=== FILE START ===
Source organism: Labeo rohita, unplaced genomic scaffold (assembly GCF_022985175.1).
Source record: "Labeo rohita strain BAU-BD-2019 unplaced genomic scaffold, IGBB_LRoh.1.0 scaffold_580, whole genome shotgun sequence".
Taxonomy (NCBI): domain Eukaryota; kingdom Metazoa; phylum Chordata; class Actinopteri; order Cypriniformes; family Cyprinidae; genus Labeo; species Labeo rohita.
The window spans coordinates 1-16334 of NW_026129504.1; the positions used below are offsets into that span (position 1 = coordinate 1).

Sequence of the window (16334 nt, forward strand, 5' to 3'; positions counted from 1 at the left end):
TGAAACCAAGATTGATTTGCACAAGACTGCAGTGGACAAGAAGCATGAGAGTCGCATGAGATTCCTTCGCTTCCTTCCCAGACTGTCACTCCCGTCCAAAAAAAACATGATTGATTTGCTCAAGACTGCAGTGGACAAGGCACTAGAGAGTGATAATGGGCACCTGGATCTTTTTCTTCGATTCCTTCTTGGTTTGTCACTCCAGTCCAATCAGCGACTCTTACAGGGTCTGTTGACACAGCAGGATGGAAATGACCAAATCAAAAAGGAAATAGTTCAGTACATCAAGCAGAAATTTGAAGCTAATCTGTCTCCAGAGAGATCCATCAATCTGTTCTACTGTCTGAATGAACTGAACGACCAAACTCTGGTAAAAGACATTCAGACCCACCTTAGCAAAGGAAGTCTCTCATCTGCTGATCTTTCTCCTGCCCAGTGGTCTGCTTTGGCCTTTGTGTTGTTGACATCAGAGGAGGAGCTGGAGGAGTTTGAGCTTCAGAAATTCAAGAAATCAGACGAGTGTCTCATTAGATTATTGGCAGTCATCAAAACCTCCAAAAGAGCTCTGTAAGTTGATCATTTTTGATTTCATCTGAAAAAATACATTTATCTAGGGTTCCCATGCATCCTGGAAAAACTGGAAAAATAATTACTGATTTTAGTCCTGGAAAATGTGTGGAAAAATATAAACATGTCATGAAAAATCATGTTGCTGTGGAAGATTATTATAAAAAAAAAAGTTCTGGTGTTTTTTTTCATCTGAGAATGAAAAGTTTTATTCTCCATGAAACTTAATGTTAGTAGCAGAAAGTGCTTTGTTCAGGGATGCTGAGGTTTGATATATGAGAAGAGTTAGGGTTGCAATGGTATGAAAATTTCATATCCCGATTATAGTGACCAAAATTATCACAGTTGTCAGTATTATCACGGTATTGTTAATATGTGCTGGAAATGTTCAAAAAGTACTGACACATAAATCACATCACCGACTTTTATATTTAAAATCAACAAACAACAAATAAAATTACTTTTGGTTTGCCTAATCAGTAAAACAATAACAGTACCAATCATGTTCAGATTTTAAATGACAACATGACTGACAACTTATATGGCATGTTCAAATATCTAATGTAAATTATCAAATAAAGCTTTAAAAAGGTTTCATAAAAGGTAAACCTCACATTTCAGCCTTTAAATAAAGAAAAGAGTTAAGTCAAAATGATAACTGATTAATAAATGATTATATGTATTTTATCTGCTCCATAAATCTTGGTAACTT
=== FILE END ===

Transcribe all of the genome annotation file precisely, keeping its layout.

Source organism: Labeo rohita, unplaced genomic scaffold (assembly GCF_022985175.1).
Source record: "Labeo rohita strain BAU-BD-2019 unplaced genomic scaffold, IGBB_LRoh.1.0 scaffold_580, whole genome shotgun sequence".
Taxonomy (NCBI): domain Eukaryota; kingdom Metazoa; phylum Chordata; class Actinopteri; order Cypriniformes; family Cyprinidae; genus Labeo; species Labeo rohita.
The window spans coordinates 1-16334 of NW_026129504.1; the positions used below are offsets into that span (position 1 = coordinate 1).

Sequence of the window (16334 nt, forward strand, 5' to 3'; positions counted from 1 at the left end):
TGAAACCAAGATTGATTTGCACAAGACTGCAGTGGACAAGAAGCATGAGAGTCGCATGAGATTCCTTCGCTTCCTTCCCAGACTGTCACTCCCGTCCAAAAAAAACATGATTGATTTGCTCAAGACTGCAGTGGACAAGGCACTAGAGAGTGATAATGGGCACCTGGATCTTTTTCTTCGATTCCTTCTTGGTTTGTCACTCCAGTCCAATCAGCGACTCTTACAGGGTCTGTTGACACAGCAGGATGGAAATGACCAAATCAAAAAGGAAATAGTTCAGTACATCAAGCAGAAATTTGAAGCTAATCTGTCTCCAGAGAGATCCATCAATCTGTTCTACTGTCTGAATGAACTGAACGACCAAACTCTGGTAAAAGACATTCAGACCCACCTTAGCAAAGGAAGTCTCTCATCTGCTGATCTTTCTCCTGCCCAGTGGTCTGCTTTGGCCTTTGTGTTGTTGACATCAGAGGAGGAGCTGGAGGAGTTTGAGCTTCAGAAATTCAAGAAATCAGACGAGTGTCTCATTAGATTATTGGCAGTCATCAAAACCTCCAAAAGAGCTCTGTAAGTTGATCATTTTTGATTTCATCTGAAAAAATACATTTATCTAGGGTTCCCATGCATCCTGGAAAAACTGGAAAAATAATTACTGATTTTAGTCCTGGAAAATGTGTGGAAAAATATAAACATGTCATGAAAAATCATGTTGCTGTGGAAGATTATTATAAAAAAAAAAGTTCTGGTGTTTTTTTTCATCTGAGAATGAAAAGTTTTATTCTCCATGAAACTTAATGTTAGTAGCAGAAAGTGCTTTGTTCAGGGATGCTGAGGTTTGATATATGAGAAGAGTTAGGGTTGCAATGGTATGAAAATTTCATATCCCGATTATAGTGACCAAAATTATCACAGTTGTCAGTATTATCACGGTATTGTTAATATGTGCTGGAAATGTTCAAAAAGTACTGACACATAAATCACATCACCGACTTTTATATTTAAAATCAACAAACAACAAATAAAATTACTTTTGGTTTGCCTAATCAGTAAAACAATAACAGTACCAATCATGTTCAGATTTTAAATGACAACATGACTGACAACTTATATGGCATGTTCAAATATCTAATGTAAATTATCAAATAAAGCTTTAAAAAGGTTTCATAAAAGGTAAACCTCACATTTCAGCCTTTAAATAAAGAAAAGAGTTAAGTCAAAATGATAACTGATTAATAAATGATTATATGTATTTTATCTGCTCCATAAATCTTGGTAACTT